Department of Animal Nutrition, Faculty of Veterinary Medicine, Firat University, Elazig, Turkey
Department of Animal Nutrition and Nutritional Diseases, School of Veterinary Medicine, Erciyes University, Kayseri, Turkey
Department of Veterinary Medicine, Pertek Sakine Genc Vocational School, Munzur University, Tunceli, Turkey
Department of Biology, Faculty of Science, Firat University, Elazig 23119, Turkey
Research and Development, Nutrition 21, LLC, New York, USA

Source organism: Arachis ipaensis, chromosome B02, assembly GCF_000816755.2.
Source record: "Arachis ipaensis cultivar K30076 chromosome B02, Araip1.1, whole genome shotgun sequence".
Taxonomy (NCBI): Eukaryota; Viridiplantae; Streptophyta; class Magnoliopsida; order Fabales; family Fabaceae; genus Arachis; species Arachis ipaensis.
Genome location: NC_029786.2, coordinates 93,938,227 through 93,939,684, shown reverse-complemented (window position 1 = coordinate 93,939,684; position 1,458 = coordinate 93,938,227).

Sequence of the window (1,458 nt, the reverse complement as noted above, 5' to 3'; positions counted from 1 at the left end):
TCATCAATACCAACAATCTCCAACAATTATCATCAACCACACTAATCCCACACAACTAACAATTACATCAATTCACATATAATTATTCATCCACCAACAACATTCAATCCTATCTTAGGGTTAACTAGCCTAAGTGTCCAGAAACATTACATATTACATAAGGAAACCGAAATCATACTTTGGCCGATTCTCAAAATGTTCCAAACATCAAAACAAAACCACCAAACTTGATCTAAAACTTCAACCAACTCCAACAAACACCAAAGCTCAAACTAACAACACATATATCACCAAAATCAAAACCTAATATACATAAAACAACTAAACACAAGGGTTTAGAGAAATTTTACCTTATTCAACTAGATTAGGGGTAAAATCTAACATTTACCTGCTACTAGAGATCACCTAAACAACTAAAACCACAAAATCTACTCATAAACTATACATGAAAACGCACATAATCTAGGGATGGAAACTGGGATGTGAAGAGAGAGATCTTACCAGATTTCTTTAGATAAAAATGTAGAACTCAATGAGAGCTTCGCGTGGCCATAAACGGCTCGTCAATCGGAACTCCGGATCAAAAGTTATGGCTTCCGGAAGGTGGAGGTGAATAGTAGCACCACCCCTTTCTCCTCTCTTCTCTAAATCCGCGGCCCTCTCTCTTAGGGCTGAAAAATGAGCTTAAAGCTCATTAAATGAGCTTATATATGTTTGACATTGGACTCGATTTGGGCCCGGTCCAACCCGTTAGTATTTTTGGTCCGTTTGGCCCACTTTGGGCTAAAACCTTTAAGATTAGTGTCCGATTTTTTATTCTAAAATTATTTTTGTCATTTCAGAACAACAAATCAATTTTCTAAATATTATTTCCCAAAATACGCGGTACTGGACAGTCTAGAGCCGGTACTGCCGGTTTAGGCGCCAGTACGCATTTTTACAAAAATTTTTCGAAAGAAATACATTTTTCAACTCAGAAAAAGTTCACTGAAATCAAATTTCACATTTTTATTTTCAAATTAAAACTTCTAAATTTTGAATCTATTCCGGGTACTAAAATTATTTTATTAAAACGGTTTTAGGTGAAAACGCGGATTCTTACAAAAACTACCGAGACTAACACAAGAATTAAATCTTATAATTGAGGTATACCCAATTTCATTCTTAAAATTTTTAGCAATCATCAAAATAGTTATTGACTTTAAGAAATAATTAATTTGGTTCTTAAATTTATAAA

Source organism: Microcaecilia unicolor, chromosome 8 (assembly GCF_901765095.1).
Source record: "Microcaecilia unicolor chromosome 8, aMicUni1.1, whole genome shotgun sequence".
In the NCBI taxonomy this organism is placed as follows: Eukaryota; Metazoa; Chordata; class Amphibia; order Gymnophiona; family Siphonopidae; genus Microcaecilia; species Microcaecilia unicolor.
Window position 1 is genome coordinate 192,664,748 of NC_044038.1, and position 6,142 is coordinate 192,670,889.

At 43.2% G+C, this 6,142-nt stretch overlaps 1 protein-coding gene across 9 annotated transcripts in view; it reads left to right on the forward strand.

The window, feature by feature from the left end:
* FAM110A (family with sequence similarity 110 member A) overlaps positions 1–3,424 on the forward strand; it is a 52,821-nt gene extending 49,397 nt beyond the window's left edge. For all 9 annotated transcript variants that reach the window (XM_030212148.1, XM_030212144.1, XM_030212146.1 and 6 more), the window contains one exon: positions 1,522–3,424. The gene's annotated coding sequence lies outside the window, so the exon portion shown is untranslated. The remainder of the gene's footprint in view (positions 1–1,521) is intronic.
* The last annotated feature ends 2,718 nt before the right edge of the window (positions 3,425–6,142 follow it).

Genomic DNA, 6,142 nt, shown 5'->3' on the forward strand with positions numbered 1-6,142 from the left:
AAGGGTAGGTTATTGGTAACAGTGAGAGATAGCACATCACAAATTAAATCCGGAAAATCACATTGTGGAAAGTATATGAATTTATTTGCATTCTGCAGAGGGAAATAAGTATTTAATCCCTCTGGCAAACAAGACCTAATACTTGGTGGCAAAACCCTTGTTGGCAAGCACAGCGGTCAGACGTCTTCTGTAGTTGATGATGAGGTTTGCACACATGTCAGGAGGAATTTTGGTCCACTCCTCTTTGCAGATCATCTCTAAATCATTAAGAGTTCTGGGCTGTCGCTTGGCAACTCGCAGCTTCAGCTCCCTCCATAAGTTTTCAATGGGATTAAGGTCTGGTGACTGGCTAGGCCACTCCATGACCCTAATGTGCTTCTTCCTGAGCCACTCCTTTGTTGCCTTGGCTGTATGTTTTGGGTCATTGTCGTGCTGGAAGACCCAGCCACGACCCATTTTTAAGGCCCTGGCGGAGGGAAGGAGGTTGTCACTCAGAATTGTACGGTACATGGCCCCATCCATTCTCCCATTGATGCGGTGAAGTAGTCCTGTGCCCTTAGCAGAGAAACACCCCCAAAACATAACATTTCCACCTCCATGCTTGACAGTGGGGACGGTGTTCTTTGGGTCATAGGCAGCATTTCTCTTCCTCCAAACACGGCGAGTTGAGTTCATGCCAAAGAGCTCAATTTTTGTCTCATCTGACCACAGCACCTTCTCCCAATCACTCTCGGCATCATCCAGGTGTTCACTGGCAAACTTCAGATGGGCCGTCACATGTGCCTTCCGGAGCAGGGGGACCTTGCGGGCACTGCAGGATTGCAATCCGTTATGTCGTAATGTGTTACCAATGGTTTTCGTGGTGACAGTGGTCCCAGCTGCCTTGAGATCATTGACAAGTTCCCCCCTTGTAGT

The objective of this study was to investigate the effects of a novel form of biotin (magnesium biotinate) on serum glucose, lipid profile, and hepatic lipid metabolism-related protein levels in rats. Forty-two rats were divided into six groups and fed a standard diet-based egg white powdered diet supplemented with either d-biotin at 0.01, 1, or 100 mg/kg BW or magnesium biotinate at 0.01, 1, or 100 mg/kg BW for 35 days. Neither form of biotin influenced (p > 0.05) serum glucose or insulin concentrations. Serum total cholesterol and triglyceride decreased with biotin from both sources (p < 0.05). Concentrations were lower with magnesium biotinate when comparing the 1 mg/kg dose (p < 0.05). Serum, liver, and brain biotin and liver cyclic guanosine monophosphate (cGMP) concentrations were greater when rats were treated with magnesium biotinate versus d-biotin, particularly when comparing the 1 and 100 mg/kg dose groups (p < 0.05). Both biotin forms decreased the liver SREBP-1c and FAS and increased AMPK-α1, ACC-1, ACC-2, PCC, and MCC levels (p < 0.05). The magnitudes of responses were more emphasized with magnesium biotinate. Magnesium biotinate, compared with a commercial d-biotin, is more effective in reducing serum lipid concentrations and regulating protein levels of lipid metabolism-related biomarkers.